The driving licence requirements for driving a van are fairly simple, but we do get a lot of questions and search traffic asking about driving licences for vans, so I thought I would take a closer look to help clarify the situation.
(In addition to driving licence category entitlements, most rental companies also require you to have held your licence for a minimum period – click here for more info).
Driving a Van: the short version:
If you have a car driving licence (category B) than you can drive vans.
The only exception is vans that have a gross weight (also called Maximum Authorised Mass, or MAM) of more than 3,500kg, which you cannot drive, but most hire companies do not offer these, so it’s unlikely to be a problem.
Driving a Van: the slightly longer version:
If you are a car driver, your driving licence should include category B entitlement.
Category B enables you to drive all vehicles up to 3,500kg Maximum Authorised Mass (MAM) and with up to 8 passenger seats. This includes vans, large people carriers and small minibuses, as long as they do not have more than eight passenger seats.
The vans operated by van hire companies normally have a MAM (traditionally known as gross weight) of no more than 3,500kg. As a rule, long wheelbase panel vans and luton vans will be 3,500kg, smaller vans are likely have a MAM of between 2,000kg and 3,000kg.
1,000kg = 1 tonne, so a 3,500kg van is a 3.5t van.
Driving Vehicles over 3,500kg (C1)
To drive a vehicle with a MAM of between 3,500kg and 7,500kg (3.5t – 7.5t) you need category C1 entitlement on your driving licence. This enables you to drive 7.5t lorries, of the kind that are offered by many van and truck hire companies.
If you passed your car driving test before 01/01/1997, you will have C1 entitlement. If you passed you car driving test after 01/01/1997, you will not have C1 unless you have taken a seperate C1 driving test.
However, not all van and truck rental companies will not allow you to hire their 7.5t vehicles, even though you meet the driving licence requirements. The reason for this is simply that 7.5t trucks are significantly more difficult to drive than cars, and many car drivers do not have sufficient experience in larger vehicles – in other words, some hire companies think it is too risky.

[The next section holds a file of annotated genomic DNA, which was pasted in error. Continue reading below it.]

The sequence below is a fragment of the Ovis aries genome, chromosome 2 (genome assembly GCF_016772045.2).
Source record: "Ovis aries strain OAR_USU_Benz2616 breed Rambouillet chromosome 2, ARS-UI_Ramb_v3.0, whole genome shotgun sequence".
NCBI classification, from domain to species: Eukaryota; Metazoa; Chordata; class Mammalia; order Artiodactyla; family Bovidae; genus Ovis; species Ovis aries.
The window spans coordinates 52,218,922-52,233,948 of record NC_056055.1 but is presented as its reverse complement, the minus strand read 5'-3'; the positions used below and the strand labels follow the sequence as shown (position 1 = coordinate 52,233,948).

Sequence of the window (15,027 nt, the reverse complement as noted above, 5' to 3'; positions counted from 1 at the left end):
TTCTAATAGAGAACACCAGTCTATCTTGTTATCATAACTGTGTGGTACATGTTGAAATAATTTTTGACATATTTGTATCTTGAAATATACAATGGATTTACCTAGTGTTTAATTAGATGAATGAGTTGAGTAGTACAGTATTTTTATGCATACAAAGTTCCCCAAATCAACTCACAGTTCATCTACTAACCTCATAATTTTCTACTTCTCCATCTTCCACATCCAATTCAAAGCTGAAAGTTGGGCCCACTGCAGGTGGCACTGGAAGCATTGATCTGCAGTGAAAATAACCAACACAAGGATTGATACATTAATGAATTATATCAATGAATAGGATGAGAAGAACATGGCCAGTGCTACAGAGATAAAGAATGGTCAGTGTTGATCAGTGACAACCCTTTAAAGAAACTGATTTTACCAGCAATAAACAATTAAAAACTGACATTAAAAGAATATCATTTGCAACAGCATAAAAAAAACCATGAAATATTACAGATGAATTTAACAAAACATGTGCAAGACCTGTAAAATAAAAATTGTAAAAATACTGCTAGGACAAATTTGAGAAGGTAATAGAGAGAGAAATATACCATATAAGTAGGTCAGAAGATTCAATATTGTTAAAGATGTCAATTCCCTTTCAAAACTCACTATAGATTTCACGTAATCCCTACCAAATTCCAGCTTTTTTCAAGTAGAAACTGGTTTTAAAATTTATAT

You will also not be able to hire a 7.5t (C1) vehicle for business use unless you have goods vehicle operator’s licence. You do not need an operator’s licence for personal use, such as a DIY house removal.
Driving a Minibus
Driving licence rules state that you can drive a minibus with up to 16 passenger seats using a car driving licence, as long as it is not for ‘hire or reward’ – in other words, as long as no one is paying for the minibus service to be provided (cash in hand for fuel, for a social trip is ok).
To drive a minibus for hire or reward, you need category D1 on your driving licence.
Hiring a minibus: Some rental companies will only allow drivers with D1 entitlement to hire a minibus, regardless of whether the minibus is going to be used for ‘hire or reward’. As with some companies’ restrictions on hiring C1 vehicles, this is likely to be due to insurance and risk restrictions.
Disclaimer: All information was believed to be correct at the time of writing (12/08/2013) but no responsibility can be taken for any errors, omissions for future changes to the rules that may not be notified on this page. If in doubt, check directly for yourself before driving or hiring a vehicle – the gov.uk website has an excellent guide to driving licence categories.